From this it appears as though the onus of providing evidence of “appropriate enquiries” rests with the person seeking permission for exhumation, although no guidance is given of the extent of such enquiries needed to satisfy the MoJ. However, in Plantagenet Alliance Ltd, R (o a o) v Secretary of State for Justice & Anor  EWCA (Admin) (15 August) the court noted [para.28] the statement of the Head of the Coroners, Burials, Cremation and Inquiries Policy Team at the MoJ that that the Secretary of State’s practice is only to “consult” relatives of identified remains in cases where that individual has been buried “recently” and, for these purposes, recently means “within the last 100 years”. Although not relevant in the present case, were an archaeological investigation in prospect, different information would be required as in the case of Richard III.
Human Rights The application of human rights legislation in the context of the deceased is uncertain. In Rudewicz, when assessing whether Article 8 was engaged Burnton LJ stated
“[i]t might have been different if there had been a close personal relationship, or even a close familial relationship, between Ms Rudewicz and the Priest, but they never met, and she is a distant relative. It is difficult to see how her family life or private life can fairly be said to be involved on the facts of this case”, [para. 39].
However, in his consideration of this statement, in Plantagenet Alliance Ltd, R (o a o) v Secretary of State for Justice & Anor  EWCA (Admin) (15 August), Haddon-Cave J stated:
“It is clear from European jurisprudence, however, that the views of a deceased person as to his funeral arrangements must now be taken into account (per Cranston J in R (Burrows) v HM Coroner for Preston  EWHC 1387 (Admin)). For this reason, and in view of the unusual circumstances of this claim by traceable descendants of a famous Royal figure, [Richard III], it may be said that Article 8 has some role to play” [para 33].
Nevertheless, this is not an universally held view and in Ibuna & or v Arroyo & orsi  EWHC 428 (Ch) Peter Smith J observed [para. 50]
“I confess that I have some difficulty in a post-mortem application of human rights in relation to a body as if it has some independent right to be heard which is in effect what Cranston J is saying [in Burrows]. I would respectfully disagree with his conclusion in paragraph 20 and 29 as set out above. It seems to me that the established law is correctly summarised by Hale J as she then was in Buchanan which gives the executor the primary duty to dispose of the body. In disposing of the body the executor is entitled to have regard to the expression made by the deceased but is not bound by them. Given that principle in my view there is no room further for any application of any human rights concepts to protect the right of the body to speak from death as it were.”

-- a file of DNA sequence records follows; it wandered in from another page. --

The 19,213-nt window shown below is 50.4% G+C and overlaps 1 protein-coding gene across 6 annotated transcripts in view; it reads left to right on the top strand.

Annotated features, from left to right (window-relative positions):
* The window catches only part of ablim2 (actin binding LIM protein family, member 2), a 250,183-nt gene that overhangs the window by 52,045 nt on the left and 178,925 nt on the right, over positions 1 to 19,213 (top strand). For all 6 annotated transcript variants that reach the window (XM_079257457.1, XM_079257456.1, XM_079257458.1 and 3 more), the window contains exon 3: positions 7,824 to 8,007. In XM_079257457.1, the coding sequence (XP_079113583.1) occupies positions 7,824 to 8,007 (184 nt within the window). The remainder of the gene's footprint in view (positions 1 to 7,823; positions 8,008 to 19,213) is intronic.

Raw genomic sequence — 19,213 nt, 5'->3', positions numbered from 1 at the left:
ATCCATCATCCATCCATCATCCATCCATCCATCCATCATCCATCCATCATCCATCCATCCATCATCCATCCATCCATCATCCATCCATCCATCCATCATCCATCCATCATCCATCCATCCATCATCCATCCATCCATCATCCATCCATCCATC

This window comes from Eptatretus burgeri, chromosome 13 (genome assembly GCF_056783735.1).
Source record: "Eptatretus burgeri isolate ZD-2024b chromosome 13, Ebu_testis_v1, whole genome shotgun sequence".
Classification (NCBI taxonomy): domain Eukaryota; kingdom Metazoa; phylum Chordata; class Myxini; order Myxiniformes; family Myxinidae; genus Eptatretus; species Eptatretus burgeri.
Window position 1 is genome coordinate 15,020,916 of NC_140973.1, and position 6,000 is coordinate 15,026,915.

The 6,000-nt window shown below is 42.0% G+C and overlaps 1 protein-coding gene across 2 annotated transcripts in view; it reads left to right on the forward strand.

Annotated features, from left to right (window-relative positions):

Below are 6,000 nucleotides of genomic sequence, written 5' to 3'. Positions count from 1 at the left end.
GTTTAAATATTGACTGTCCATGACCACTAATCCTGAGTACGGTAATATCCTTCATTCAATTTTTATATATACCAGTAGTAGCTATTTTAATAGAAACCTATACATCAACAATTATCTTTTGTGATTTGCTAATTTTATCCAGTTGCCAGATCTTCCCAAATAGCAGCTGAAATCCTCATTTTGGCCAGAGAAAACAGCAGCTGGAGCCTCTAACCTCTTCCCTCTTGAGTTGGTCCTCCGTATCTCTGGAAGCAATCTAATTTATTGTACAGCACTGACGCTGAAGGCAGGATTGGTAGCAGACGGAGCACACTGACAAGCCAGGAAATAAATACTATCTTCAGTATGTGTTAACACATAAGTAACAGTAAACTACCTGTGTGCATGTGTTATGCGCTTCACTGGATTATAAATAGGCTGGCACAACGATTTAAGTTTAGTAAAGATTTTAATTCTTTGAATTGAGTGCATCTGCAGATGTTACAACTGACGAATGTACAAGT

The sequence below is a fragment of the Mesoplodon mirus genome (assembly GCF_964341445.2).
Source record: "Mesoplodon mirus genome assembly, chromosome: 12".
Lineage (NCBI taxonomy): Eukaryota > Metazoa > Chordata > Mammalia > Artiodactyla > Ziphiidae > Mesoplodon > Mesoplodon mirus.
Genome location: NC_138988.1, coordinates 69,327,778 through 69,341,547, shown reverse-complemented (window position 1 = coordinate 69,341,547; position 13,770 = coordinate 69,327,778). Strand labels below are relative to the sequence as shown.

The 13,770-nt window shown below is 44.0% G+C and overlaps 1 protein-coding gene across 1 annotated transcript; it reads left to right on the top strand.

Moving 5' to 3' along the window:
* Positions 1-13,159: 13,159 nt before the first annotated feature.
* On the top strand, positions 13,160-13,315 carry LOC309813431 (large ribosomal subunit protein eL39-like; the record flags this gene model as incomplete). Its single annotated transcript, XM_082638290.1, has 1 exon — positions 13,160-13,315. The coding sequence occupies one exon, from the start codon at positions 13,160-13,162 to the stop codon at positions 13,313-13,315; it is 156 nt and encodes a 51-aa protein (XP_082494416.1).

When the judicial review Plantagenet Alliance Ltd, R (o a o) v Secretary of State for Justice & Anor is heard this year, it is hoped that there will be some clarification on this issue, and other aspects of the implementation of section 25. With regard to consultation, the court has already acknowledged [para.28] that “Secretary of State’s practice is to “consult” relatives of an identified [person] in cases where that individual has been buried ‘recently’ ” – In the case of the four-bedroomed property in Teddington, the wife died in 2011 and her husband in 2013.
Wishes of the deceased In Ibuna, Peter Smith J reviewed the issue of possession of the body and stated [para. 44]
“A recent starting point is the decision of Hale J as she then was in Buchanan v Milton  2 FLR 844 at paragraph 845H as follows:-
There is no right of ownership in a dead body. However, there is a duty at common law to arrange for its proper disposal. This duty falls primarily upon the personal representatives of the deceased (see Williams v Williams (1881) 20 ChD 659; Rees v Hughes  KB 517). An executor appointed by will is entitled to obtain possession of the body for that purpose (see Sharp v Lush (1879) 10 ChD 468, 472; Dobson v North Tyneside Health Authority and Another  1 FLR 598, 602, obiter) even before the grant of probate. Where there is no executor, that same duty falls upon the administrators of the estate …”
As noted above, Peter Smith J did not subscribed to the view that this position was altered by human rights provisions. Furthermore, most of the relevant case law associated with these various decisions focuses on the custody and possession of a body up to and including burial, but not thereafter.
In summary, the position would appear to be:
– unless a specific agreement is made, the purchaser will be under no obligation to permit the access of relatives and others to the grave;
– permission to exhume the bodies must be granted by the Ministry of Justice, and the wishes of the next of kin will be one factor it takes into consideration.
– whilst the wishes of the deceased should be taken into consideration, most authorities indicate that there in no obligation to follow them.
– further clarification may result from the judicial review Plantagenet Alliance Ltd, R (o a o) v Secretary of State for Justice & Anor.
 Environment Agency non-statutory guidance Funeral practices, spreading ashes and caring for the environment.
 There is no general definition of “next of kin” in English law although the Administration of Estates Act 1925 refers to the ‘statutory next of kin’ and lists a hierarchy of persons who will inherit the possessions of someone who dies intestate.
 In November 2013, the Church of England General Synod approved for Final Drafting and Final Approval the Draft Church of England (Miscellaneous Provisions) Measure, GS 1866B which will inter alia make changes to s 25 Burial Act 1857 only in so far as it affects the CofE, as we discussed here.